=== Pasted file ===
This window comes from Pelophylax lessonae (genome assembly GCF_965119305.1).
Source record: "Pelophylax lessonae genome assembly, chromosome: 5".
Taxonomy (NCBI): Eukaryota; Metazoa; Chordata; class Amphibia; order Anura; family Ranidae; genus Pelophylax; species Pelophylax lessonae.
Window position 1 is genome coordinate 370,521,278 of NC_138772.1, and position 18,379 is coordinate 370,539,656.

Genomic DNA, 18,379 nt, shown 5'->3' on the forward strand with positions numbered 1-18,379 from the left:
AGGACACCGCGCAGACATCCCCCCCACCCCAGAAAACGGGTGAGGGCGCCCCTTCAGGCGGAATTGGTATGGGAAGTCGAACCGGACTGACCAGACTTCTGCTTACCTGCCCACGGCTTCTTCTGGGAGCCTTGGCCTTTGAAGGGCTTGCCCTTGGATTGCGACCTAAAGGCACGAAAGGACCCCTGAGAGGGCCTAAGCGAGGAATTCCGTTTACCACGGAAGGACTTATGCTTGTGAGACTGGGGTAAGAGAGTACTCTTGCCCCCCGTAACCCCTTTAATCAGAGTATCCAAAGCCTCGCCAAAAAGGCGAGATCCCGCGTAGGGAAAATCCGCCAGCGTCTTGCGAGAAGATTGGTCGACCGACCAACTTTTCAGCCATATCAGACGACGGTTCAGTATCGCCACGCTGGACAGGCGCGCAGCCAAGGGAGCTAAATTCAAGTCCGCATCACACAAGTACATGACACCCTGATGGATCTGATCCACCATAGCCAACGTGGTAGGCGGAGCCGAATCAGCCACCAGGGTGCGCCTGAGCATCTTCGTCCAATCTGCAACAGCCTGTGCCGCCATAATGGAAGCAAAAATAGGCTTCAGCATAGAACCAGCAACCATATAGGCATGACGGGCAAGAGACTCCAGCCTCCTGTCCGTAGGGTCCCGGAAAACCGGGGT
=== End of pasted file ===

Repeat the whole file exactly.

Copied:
This window comes from Pelophylax lessonae (genome assembly GCF_965119305.1).
Source record: "Pelophylax lessonae genome assembly, chromosome: 5".
Taxonomy (NCBI): Eukaryota; Metazoa; Chordata; class Amphibia; order Anura; family Ranidae; genus Pelophylax; species Pelophylax lessonae.
Window position 1 is genome coordinate 370,521,278 of NC_138772.1, and position 18,379 is coordinate 370,539,656.

Genomic DNA, 18,379 nt, shown 5'->3' on the forward strand with positions numbered 1-18,379 from the left:
AGGACACCGCGCAGACATCCCCCCCACCCCAGAAAACGGGTGAGGGCGCCCCTTCAGGCGGAATTGGTATGGGAAGTCGAACCGGACTGACCAGACTTCTGCTTACCTGCCCACGGCTTCTTCTGGGAGCCTTGGCCTTTGAAGGGCTTGCCCTTGGATTGCGACCTAAAGGCACGAAAGGACCCCTGAGAGGGCCTAAGCGAGGAATTCCGTTTACCACGGAAGGACTTATGCTTGTGAGACTGGGGTAAGAGAGTACTCTTGCCCCCCGTAACCCCTTTAATCAGAGTATCCAAAGCCTCGCCAAAAAGGCGAGATCCCGCGTAGGGAAAATCCGCCAGCGTCTTGCGAGAAGATTGGTCGACCGACCAACTTTTCAGCCATATCAGACGACGGTTCAGTATCGCCACGCTGGACAGGCGCGCAGCCAAGGGAGCTAAATTCAAGTCCGCATCACACAAGTACATGACACCCTGATGGATCTGATCCACCATAGCCAACGTGGTAGGCGGAGCCGAATCAGCCACCAGGGTGCGCCTGAGCATCTTCGTCCAATCTGCAACAGCCTGTGCCGCCATAATGGAAGCAAAAATAGGCTTCAGCATAGAACCAGCAACCATATAGGCATGACGGGCAAGAGACTCCAGCCTCCTGTCCGTAGGGTCCCGGAAAACCGGGGT